When I reached my mom, she bent down and squeezed me tight. “Welcome home, Annabelle.”
Her curly blond hair smelled like coconut shampoo. I didn’t let go right away because despite it all, I’d missed her, too.
Still, we didn’t linger in the parking lot. Mom wanted to get home and I didn’t want to start crying. So I said fast good-byes to my counselor, Jane, and to the rest of the girls from my cabin. Then we found my two overstuffed duffel bags and hauled them over to Mom’s car.
“Wait until you see the new house. You’ll love it,” Mom said as we loaded my things into the trunk.
I watched Mia and Sophia head over to Mia’s dad’s car, at the other end of the parking lot. Their matching dark braids reminded me of the thick rope we used to tie the kayaks to the camp dock.
My hair is blond and straight and too thin to hold a braid. It hardly stays in a ponytail.
“Did you hear me?” asked my mom.
I nodded. “I already saw the new house.” Did she forget that she and Ted took me there the week before I left for camp?
“Yes, but now all of our stuff is in it, so it looks even better.”
“Mine and your stuff? Or yours and Ted’s?”
“All of our stuff,” she replied, like it was that simple. “Although there’s still plenty of unpacking to do.”
“Lucky me,” I mumbled.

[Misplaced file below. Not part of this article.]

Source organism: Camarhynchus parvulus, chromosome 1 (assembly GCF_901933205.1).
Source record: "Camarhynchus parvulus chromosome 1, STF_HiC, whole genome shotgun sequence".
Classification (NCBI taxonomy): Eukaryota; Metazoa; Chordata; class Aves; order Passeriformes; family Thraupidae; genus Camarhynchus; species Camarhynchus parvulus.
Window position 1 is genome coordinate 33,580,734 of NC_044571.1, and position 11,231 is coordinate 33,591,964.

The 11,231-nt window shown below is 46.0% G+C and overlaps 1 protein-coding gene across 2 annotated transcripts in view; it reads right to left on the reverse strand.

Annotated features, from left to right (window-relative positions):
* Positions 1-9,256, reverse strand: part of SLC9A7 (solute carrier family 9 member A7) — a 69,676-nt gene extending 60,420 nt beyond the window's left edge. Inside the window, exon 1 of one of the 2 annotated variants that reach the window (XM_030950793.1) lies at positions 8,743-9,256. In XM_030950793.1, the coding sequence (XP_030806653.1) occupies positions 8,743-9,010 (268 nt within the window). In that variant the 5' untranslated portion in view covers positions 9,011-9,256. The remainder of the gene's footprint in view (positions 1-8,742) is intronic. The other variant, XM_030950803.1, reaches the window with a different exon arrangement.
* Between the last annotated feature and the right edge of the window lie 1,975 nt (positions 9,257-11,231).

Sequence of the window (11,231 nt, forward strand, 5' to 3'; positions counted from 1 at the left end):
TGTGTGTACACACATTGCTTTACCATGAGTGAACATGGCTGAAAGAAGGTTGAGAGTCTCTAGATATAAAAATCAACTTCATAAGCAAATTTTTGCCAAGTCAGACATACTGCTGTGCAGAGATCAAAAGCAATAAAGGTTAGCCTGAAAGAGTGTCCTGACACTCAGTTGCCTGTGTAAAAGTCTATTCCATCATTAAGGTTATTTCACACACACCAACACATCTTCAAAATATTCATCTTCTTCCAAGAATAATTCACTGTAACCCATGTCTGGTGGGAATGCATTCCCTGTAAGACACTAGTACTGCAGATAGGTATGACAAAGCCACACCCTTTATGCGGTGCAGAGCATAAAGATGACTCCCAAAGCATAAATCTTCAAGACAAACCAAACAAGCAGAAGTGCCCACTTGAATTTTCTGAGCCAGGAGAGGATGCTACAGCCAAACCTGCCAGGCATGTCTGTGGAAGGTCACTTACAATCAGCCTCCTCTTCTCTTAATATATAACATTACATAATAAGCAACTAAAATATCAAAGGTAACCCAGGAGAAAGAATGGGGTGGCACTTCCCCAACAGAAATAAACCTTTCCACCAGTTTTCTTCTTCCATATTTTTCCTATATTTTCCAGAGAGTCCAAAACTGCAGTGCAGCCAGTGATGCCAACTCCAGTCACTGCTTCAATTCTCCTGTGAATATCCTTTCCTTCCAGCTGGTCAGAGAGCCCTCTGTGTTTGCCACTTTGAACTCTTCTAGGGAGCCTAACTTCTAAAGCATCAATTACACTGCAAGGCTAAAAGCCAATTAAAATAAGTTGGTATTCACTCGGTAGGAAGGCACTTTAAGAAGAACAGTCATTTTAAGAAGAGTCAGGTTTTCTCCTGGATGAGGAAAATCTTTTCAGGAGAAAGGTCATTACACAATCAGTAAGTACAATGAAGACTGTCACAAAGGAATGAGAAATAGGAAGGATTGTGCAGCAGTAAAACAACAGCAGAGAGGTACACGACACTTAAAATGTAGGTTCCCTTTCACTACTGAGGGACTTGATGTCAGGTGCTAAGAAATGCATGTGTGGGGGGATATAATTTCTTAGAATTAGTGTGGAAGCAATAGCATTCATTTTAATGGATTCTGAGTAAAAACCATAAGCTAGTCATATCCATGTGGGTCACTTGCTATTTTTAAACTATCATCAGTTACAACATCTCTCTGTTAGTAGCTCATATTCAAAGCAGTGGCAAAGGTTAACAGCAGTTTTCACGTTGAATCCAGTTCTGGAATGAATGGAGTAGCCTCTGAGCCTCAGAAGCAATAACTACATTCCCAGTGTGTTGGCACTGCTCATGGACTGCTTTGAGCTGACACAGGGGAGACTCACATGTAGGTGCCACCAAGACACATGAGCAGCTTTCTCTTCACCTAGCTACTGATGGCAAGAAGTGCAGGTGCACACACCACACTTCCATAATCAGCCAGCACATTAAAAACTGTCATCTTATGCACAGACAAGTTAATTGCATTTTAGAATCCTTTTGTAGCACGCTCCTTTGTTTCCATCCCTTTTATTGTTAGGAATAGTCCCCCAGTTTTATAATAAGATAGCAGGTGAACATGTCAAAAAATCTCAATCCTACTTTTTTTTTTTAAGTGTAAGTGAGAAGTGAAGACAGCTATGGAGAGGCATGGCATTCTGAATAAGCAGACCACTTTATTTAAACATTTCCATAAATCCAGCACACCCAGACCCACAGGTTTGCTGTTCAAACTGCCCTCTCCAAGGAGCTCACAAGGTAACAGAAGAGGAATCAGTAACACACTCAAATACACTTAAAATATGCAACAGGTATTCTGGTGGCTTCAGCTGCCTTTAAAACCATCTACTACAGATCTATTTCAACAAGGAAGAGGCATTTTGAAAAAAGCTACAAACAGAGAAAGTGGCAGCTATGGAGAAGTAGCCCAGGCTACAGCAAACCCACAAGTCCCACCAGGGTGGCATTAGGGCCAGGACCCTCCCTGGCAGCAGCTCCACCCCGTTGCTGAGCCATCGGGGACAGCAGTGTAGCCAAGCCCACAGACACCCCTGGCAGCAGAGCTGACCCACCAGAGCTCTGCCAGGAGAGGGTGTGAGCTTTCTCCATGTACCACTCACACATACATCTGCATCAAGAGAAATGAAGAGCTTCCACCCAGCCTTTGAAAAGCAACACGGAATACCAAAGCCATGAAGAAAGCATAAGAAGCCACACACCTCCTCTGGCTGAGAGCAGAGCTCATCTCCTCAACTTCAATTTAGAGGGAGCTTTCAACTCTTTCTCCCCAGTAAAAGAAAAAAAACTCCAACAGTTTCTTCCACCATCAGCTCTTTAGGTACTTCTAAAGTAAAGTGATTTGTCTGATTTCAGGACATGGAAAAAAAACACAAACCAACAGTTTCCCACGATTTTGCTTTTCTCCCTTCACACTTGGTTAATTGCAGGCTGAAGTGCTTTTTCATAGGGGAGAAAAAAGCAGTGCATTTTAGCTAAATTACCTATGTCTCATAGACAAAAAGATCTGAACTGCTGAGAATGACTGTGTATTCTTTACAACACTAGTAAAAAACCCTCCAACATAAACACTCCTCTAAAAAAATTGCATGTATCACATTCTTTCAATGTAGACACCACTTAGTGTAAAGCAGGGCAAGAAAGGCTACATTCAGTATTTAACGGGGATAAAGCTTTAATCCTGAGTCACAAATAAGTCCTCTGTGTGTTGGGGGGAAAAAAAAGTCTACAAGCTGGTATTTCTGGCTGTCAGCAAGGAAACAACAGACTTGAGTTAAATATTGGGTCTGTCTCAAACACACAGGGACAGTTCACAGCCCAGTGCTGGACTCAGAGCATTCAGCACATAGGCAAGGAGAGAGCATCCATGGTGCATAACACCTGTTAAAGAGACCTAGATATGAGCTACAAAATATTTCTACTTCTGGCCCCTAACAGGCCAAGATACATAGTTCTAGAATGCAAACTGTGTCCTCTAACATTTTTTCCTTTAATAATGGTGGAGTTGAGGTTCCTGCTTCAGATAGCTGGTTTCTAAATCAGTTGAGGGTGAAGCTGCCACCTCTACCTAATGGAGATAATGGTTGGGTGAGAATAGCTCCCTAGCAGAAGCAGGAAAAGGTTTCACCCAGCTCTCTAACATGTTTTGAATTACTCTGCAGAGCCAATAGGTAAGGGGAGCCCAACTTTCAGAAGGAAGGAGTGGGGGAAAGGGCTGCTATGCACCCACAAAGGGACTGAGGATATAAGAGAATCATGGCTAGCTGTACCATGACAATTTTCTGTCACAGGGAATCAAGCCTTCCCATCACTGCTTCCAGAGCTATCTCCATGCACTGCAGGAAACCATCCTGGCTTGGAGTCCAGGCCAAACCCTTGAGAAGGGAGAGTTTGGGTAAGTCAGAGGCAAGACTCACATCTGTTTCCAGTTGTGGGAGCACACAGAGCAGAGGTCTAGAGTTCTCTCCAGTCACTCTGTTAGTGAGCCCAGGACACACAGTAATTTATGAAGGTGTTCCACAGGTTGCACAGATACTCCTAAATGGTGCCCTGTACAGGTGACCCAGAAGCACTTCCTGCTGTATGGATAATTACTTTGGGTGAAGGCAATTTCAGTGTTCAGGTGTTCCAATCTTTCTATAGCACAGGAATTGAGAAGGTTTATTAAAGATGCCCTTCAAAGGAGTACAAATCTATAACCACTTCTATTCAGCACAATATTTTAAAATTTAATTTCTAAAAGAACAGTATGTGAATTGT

Mom pretended like she didn’t hear. She keeps trying to convince me that the move isn’t a big deal. And for her, it’s not. The new house is in Westlake, almost thirty miles away from our old apartment. She still gets to have her same job, teaching tenth grade English at North Hollywood High School. Plus, she can drive anywhere she wants. I’m only eleven, and my bicycle is so rusty it squeaks whenever I pedal.
I slouched down in my seat and looked out the window.
“Are those new shorts?” my mom asked.
I fingered the frayed edge of the cutoffs. “Mia let me borrow them because all my stuff was dirty.”
“That was nice of her.”
I shrugged. “She probably just felt sorry for me.”
No comment from my mom, not that I was surprised.
We had a fight about cutoffs before I left for camp. I’m not allowed to make my jeans into shorts. Mom says it’s a waste of fabric. If I want shorts, she’ll buy me shorts. But if she’s going to spend money on jeans, they have to stay jeans.